Language is an important factor that can have a major influence on message effectiveness, and therefore on stimulating behavior change. Consumers preferred the term functional foods over nutraceuticals. However, neither term is conducive to improved understanding.
Either term can give the impression that there is a category of foods that are "functional"perceived only as foods that have added beneficial components. In reality, all foods have some function, even if it is mostly taste and enjoyment. Also, it is important to remember that health benefits can be obtained from traditional foods as much as from fortified foods and supplements.
Although general interest in functional foods is high, much education is still needed. Message effectiveness is achieved through consideration of not only language, but also the individual's knowledge, attitudes and behaviors.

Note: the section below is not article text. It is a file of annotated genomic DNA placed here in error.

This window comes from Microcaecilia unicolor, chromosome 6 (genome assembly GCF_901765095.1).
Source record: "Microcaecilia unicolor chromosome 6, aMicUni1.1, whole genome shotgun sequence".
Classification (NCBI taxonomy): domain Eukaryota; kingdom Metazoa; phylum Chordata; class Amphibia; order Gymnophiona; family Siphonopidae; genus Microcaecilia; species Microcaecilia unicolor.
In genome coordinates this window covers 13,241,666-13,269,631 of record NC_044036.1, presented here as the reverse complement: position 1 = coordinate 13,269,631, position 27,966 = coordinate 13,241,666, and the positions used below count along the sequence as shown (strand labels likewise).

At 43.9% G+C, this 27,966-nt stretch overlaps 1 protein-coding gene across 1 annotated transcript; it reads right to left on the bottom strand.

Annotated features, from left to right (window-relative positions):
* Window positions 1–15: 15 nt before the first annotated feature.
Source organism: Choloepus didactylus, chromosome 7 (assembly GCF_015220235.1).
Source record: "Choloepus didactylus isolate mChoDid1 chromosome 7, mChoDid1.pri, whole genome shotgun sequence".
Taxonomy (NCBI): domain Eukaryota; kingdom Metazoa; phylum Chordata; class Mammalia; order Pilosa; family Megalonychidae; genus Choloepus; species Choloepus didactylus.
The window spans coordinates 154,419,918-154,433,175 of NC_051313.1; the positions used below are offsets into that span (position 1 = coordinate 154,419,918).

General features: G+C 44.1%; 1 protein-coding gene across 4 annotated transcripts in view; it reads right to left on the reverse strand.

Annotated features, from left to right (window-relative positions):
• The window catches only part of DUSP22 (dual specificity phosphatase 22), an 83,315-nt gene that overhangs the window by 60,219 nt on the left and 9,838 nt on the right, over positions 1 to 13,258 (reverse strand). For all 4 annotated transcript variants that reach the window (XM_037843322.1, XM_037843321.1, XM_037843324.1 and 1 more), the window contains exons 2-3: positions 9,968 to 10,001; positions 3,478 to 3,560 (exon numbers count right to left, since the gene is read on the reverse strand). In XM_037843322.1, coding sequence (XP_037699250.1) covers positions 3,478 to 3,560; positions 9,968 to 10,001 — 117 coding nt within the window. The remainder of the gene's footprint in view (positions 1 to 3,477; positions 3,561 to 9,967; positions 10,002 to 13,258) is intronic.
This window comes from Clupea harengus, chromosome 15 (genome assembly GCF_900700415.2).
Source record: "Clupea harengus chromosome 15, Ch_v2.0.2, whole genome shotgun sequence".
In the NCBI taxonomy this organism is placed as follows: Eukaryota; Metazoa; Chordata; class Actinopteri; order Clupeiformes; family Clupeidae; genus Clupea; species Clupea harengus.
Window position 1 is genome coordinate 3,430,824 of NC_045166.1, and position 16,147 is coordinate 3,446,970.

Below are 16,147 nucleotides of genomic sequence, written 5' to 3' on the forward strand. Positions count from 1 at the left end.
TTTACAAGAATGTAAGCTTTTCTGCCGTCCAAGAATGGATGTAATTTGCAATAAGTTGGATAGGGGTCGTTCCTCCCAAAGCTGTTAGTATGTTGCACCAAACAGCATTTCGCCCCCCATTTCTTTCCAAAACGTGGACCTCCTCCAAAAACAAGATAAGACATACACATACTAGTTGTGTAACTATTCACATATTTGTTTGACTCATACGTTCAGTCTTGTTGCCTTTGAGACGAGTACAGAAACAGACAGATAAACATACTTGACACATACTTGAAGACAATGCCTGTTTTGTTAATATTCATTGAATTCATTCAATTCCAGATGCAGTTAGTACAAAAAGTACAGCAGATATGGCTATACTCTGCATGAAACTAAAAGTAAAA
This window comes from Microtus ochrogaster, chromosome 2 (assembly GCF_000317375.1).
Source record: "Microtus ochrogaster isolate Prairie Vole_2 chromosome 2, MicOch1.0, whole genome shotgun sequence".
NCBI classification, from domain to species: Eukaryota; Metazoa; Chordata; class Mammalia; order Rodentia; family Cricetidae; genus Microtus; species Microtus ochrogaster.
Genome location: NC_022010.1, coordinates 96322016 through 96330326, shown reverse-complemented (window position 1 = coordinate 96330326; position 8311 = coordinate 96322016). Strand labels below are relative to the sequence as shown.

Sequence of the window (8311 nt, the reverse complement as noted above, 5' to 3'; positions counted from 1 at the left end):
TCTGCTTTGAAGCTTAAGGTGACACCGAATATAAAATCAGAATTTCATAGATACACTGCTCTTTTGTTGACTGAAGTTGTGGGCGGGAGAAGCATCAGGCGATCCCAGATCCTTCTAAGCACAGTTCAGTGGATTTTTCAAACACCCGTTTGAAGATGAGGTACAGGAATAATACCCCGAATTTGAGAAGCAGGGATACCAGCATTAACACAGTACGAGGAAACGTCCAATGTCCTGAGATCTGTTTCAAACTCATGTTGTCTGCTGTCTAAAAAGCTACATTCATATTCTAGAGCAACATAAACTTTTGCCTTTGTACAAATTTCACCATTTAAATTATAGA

A third trend to watch for in the future is food biotechnology. While consumers can glean health benefits through the consumption of functional foods, another area which has potential beneficial health implications is food biotechnology. Biotechnology already offers the needed technology to produce higher crop yields, plants that are naturally protected from disease and insects. Further potential are more nutritious and better-tasting foods. For instance, efforts are underway to develop oils which will reduce trans-fatty acids in the food supply.
According to consumer research conducted in January 2004 by Cogent Research for IFIC, 59% of consumers believe that the technology will benefit them or their families within the next five years. Respondents anticipate benefits in quality and taste (37%), health and nutrition (31%) and reductions in chemicals and pesticides (12%), among others.